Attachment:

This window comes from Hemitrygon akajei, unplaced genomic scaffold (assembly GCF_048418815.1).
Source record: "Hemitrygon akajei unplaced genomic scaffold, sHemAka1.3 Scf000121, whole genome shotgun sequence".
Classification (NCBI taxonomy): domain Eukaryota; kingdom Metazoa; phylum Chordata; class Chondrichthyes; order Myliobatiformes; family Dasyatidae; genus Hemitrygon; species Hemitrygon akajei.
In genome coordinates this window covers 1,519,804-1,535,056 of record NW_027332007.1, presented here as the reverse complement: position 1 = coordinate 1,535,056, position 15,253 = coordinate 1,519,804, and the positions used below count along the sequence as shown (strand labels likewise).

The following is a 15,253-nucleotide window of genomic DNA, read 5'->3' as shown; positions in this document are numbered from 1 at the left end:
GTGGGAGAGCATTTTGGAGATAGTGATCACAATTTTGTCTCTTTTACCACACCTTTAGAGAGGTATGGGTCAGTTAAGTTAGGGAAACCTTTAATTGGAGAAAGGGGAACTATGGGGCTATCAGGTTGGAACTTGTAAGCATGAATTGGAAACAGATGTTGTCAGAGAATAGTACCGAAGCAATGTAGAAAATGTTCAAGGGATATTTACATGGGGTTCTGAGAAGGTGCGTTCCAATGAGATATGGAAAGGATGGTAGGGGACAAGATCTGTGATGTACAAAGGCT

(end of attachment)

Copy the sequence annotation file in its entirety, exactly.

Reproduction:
This window comes from Hemitrygon akajei, unplaced genomic scaffold (assembly GCF_048418815.1).
Source record: "Hemitrygon akajei unplaced genomic scaffold, sHemAka1.3 Scf000121, whole genome shotgun sequence".
Classification (NCBI taxonomy): domain Eukaryota; kingdom Metazoa; phylum Chordata; class Chondrichthyes; order Myliobatiformes; family Dasyatidae; genus Hemitrygon; species Hemitrygon akajei.
In genome coordinates this window covers 1,519,804-1,535,056 of record NW_027332007.1, presented here as the reverse complement: position 1 = coordinate 1,535,056, position 15,253 = coordinate 1,519,804, and the positions used below count along the sequence as shown (strand labels likewise).

The following is a 15,253-nucleotide window of genomic DNA, read 5'->3' as shown; positions in this document are numbered from 1 at the left end:
GTGGGAGAGCATTTTGGAGATAGTGATCACAATTTTGTCTCTTTTACCACACCTTTAGAGAGGTATGGGTCAGTTAAGTTAGGGAAACCTTTAATTGGAGAAAGGGGAACTATGGGGCTATCAGGTTGGAACTTGTAAGCATGAATTGGAAACAGATGTTGTCAGAGAATAGTACCGAAGCAATGTAGAAAATGTTCAAGGGATATTTACATGGGGTTCTGAGAAGGTGCGTTCCAATGAGATATGGAAAGGATGGTAGGGGACAAGATCTGTGATGTACAAAGGCT